Crohn’s Disease Has Made Me Very Comfortable With Needles
Last updated: July 2021
When I was a young kid, I was terrified of needles. I used to invent excuses not to have to visit my doctor.
This was largely because he always seemed to stick me with a giant needle, most often in an effort to vaccinate me for an illness that seemed remote enough to be in a J.R.R. Tolkien novel: mumps, tetanus, rubella, polio, cholera, etc.
It may have been for my own benefit, sure, but at 5 years old this sort of logic doesn’t apply. All you can focus on is the huge sharp object about to plunge into your bicep. The way he tapped the needle, too, was intimidating. It probably didn’t help, either, that as he was getting it ready, he’d look at you with what appeared to be a tinge of sadism (or so I imagined).
Cut to almost 40 years later and I have a whole new orientation to needles. They don't intimidate me like they once did. I’m totally at peace with them.
I got used to getting pricked
True, I never loved it when admitted to the hospital and the nurse visits twice a day to draw blood. This was particularly because they often stabbed me with a needle in the middle of the night. Who wants to be roused from sleep to get your blood taken by what might as well be a vampire?
Still, after all these years with Crohn's, needles now seem a relatively minor nuisance. I don’t mind going to Quest labs to get my blood drawn or getting a flu shot, for example.
Indeed, for the past few years, I've been taking a biologic that I inject into my abdomen or thigh every two weeks.
Always needin' needles: my injection routine
I tap the needle like my doctor once did. Remove the air bubbles. Let a bit of fluid escape near the tip. Apply rubbing alcohol to the injection site in my thigh or abdomen. Then I inject myself in the designated spot before wiping myself clean with a cotton ball and disposing of the needle in a sharps container.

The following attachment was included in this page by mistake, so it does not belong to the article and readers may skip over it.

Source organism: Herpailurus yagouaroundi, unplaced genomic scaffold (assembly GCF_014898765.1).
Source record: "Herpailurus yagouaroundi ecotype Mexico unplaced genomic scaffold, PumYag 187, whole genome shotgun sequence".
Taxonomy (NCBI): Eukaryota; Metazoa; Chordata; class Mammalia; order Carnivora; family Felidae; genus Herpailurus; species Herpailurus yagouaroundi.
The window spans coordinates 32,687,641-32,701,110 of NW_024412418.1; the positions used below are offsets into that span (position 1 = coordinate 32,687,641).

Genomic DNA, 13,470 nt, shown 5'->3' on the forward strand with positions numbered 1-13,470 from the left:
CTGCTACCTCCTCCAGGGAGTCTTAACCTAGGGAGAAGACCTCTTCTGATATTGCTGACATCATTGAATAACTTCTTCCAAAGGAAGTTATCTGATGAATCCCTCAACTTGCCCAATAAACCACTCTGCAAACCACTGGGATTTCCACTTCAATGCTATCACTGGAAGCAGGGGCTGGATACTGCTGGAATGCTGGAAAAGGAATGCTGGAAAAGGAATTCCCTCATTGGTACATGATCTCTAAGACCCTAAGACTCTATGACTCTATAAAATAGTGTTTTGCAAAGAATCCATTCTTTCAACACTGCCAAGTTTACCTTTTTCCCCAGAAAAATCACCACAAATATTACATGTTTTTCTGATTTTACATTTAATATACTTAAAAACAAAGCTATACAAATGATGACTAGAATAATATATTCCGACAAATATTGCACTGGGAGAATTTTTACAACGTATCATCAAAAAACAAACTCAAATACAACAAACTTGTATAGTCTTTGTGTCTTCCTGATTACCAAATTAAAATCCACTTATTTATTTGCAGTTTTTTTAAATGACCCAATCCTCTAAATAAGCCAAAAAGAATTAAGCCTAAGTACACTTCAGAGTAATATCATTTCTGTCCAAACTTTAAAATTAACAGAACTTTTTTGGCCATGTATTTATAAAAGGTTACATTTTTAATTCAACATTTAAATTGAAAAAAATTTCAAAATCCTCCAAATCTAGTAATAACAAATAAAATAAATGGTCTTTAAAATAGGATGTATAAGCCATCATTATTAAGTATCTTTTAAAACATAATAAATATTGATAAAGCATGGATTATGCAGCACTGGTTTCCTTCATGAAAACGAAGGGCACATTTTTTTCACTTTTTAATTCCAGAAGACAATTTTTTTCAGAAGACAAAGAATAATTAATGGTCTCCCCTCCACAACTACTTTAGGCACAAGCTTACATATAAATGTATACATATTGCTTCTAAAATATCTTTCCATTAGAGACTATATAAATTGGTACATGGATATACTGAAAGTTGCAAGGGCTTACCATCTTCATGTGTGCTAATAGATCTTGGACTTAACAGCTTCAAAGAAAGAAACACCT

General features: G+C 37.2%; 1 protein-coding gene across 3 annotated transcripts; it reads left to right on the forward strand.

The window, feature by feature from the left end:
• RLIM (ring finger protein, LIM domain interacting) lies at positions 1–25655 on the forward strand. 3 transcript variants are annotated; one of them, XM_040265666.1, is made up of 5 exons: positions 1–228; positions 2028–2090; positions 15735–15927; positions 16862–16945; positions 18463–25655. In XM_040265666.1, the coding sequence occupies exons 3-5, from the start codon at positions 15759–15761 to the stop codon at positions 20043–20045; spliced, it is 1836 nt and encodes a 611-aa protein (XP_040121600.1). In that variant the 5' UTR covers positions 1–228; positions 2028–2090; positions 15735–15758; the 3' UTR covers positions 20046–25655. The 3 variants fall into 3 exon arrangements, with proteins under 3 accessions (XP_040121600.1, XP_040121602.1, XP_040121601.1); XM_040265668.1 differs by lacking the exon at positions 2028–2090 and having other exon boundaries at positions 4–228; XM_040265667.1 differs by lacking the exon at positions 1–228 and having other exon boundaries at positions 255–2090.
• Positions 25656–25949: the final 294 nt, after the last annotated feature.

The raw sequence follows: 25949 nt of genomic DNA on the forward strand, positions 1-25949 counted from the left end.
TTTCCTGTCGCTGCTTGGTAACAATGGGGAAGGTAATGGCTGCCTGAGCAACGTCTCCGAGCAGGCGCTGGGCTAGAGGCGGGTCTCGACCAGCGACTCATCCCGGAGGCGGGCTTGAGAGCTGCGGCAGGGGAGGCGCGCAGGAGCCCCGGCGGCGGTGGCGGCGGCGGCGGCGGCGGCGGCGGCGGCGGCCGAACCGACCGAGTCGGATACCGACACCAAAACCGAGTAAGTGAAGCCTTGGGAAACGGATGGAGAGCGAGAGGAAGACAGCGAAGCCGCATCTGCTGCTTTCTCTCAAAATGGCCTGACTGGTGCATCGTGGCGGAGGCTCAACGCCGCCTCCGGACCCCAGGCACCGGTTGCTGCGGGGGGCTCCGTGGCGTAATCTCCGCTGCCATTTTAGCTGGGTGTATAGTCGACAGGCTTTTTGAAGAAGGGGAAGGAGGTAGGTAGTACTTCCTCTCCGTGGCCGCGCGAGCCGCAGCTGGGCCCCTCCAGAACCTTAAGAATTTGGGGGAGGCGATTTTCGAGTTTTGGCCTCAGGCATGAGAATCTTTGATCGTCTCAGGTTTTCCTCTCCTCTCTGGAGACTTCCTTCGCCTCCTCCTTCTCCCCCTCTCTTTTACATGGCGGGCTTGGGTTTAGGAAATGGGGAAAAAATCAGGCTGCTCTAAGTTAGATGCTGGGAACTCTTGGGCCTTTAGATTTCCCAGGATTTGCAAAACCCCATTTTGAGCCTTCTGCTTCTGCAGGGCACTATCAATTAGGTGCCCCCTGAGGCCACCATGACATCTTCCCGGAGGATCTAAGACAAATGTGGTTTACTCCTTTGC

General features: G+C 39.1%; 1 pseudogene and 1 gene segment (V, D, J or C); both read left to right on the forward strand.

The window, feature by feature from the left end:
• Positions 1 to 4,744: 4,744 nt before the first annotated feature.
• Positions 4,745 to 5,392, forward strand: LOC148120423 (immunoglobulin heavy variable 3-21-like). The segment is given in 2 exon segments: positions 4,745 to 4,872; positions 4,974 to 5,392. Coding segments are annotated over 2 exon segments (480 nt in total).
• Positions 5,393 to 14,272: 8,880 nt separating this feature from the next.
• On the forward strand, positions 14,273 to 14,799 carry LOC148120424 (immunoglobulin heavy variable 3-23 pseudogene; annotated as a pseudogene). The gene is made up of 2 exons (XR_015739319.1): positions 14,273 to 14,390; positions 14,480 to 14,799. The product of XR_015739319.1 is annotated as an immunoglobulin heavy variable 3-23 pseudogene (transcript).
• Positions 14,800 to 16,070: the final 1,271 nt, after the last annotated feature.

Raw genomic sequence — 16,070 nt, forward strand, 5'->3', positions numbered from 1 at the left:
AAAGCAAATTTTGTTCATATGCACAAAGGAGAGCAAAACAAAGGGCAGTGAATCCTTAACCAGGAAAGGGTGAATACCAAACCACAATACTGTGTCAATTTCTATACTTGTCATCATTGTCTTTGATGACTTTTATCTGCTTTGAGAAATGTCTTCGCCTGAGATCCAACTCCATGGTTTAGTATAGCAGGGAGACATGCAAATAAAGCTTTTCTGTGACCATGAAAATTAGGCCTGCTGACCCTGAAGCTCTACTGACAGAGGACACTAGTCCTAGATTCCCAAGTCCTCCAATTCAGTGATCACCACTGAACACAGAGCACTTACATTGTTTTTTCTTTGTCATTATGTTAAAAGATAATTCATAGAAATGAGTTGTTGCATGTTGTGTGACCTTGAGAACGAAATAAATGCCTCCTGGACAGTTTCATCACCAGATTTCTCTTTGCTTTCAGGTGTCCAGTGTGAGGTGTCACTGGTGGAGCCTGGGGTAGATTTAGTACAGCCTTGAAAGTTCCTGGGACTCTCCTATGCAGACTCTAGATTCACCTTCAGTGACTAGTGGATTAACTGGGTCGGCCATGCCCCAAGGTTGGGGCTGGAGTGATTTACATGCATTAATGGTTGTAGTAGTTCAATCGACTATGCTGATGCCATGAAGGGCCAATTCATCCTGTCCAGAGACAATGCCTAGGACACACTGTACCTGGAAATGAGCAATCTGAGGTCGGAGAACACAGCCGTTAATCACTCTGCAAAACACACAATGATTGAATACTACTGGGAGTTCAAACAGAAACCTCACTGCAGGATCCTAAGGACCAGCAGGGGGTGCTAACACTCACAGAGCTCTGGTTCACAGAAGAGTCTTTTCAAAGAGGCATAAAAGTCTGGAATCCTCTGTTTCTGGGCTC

It’s all become fairly routine. It’s also a pretty quick process that now seems kind of second nature. What once horrified me now seems rather humdrum. Indeed, it is almost no different to me than checking emails or flossing my teeth.
Without Crohn's disease, which I’ve had for over 30 years, this never would have been possible.
Crohn's sure can change your perspective
Actually, I generally look forward to the process of injecting myself with a large needle, since after doing so I often feel better. Yes, what I once dreaded now is often my favorite part of the week.
I guess, then, it’s not all bad having Crohn’s disease. There are hidden rewards.
Crohn’s disease helped me become less prissy about needles, more able to take matters in stride. I’m also happier and more fulfilled now, in general, since other similarly foolish fears no longer seem so intimidating.
Can you think of any ways Crohn's helped you overcome a fear? Grow or evolve? Altered your perspective? Was this evolution in your character meaningful to you? Why or why not?
Thanks for reading, and as always, I look forward to reading your responses below.
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